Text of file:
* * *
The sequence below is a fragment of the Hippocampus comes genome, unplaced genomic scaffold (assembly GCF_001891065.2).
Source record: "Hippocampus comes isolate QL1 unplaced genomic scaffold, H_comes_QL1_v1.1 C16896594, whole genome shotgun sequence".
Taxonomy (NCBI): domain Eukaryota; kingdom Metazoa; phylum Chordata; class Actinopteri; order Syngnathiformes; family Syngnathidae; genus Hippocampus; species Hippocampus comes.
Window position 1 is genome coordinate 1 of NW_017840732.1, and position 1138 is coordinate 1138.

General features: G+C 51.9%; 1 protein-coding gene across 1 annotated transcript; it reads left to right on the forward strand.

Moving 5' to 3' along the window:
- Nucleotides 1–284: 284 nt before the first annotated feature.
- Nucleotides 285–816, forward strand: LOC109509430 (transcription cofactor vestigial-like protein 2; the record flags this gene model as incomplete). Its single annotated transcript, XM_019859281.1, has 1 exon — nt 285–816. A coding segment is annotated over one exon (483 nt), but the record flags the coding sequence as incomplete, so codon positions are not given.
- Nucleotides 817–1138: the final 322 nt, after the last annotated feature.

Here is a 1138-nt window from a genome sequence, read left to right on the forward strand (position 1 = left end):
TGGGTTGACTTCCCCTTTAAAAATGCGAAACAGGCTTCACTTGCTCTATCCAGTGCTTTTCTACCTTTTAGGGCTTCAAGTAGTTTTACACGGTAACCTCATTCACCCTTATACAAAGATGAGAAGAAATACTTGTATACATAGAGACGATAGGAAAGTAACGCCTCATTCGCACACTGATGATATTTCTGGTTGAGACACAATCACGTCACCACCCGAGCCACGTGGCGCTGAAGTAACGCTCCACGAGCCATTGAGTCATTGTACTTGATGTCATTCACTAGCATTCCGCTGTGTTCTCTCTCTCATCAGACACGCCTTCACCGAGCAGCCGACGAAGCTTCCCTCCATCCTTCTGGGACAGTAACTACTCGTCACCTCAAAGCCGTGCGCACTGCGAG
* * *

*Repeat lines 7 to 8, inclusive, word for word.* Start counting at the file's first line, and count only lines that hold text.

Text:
- Nucleotides 1–284: 284 nt before the first annotated feature.
- Nucleotides 285–816, forward strand: LOC109509430 (transcription cofactor vestigial-like protein 2; the record flags this gene model as incomplete). Its single annotated transcript, XM_019859281.1, has 1 exon — nt 285–816. A coding segment is annotated over one exon (483 nt), but the record flags the coding sequence as incomplete, so codon positions are not given.